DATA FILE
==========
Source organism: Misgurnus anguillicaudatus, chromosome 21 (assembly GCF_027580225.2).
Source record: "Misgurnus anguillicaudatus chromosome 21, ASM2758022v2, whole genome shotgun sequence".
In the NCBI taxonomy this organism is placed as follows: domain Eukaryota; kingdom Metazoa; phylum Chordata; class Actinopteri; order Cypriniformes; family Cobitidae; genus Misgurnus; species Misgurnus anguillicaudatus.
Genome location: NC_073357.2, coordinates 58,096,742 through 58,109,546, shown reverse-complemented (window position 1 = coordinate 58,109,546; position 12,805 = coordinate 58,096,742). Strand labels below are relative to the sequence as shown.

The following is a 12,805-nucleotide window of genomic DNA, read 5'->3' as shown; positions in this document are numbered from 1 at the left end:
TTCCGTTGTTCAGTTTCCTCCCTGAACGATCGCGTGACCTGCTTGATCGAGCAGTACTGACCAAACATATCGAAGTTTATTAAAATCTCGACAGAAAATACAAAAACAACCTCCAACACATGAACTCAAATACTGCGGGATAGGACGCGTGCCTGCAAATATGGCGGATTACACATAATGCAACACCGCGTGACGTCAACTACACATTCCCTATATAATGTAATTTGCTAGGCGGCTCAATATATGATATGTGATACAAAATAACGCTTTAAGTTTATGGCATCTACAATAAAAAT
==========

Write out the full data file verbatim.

Source organism: Misgurnus anguillicaudatus, chromosome 21 (assembly GCF_027580225.2).
Source record: "Misgurnus anguillicaudatus chromosome 21, ASM2758022v2, whole genome shotgun sequence".
In the NCBI taxonomy this organism is placed as follows: domain Eukaryota; kingdom Metazoa; phylum Chordata; class Actinopteri; order Cypriniformes; family Cobitidae; genus Misgurnus; species Misgurnus anguillicaudatus.
Genome location: NC_073357.2, coordinates 58,096,742 through 58,109,546, shown reverse-complemented (window position 1 = coordinate 58,109,546; position 12,805 = coordinate 58,096,742). Strand labels below are relative to the sequence as shown.

The following is a 12,805-nucleotide window of genomic DNA, read 5'->3' as shown; positions in this document are numbered from 1 at the left end:
TTCCGTTGTTCAGTTTCCTCCCTGAACGATCGCGTGACCTGCTTGATCGAGCAGTACTGACCAAACATATCGAAGTTTATTAAAATCTCGACAGAAAATACAAAAACAACCTCCAACACATGAACTCAAATACTGCGGGATAGGACGCGTGCCTGCAAATATGGCGGATTACACATAATGCAACACCGCGTGACGTCAACTACACATTCCCTATATAATGTAATTTGCTAGGCGGCTCAATATATGATATGTGATACAAAATAACGCTTTAAGTTTATGGCATCTACAATAAAAAT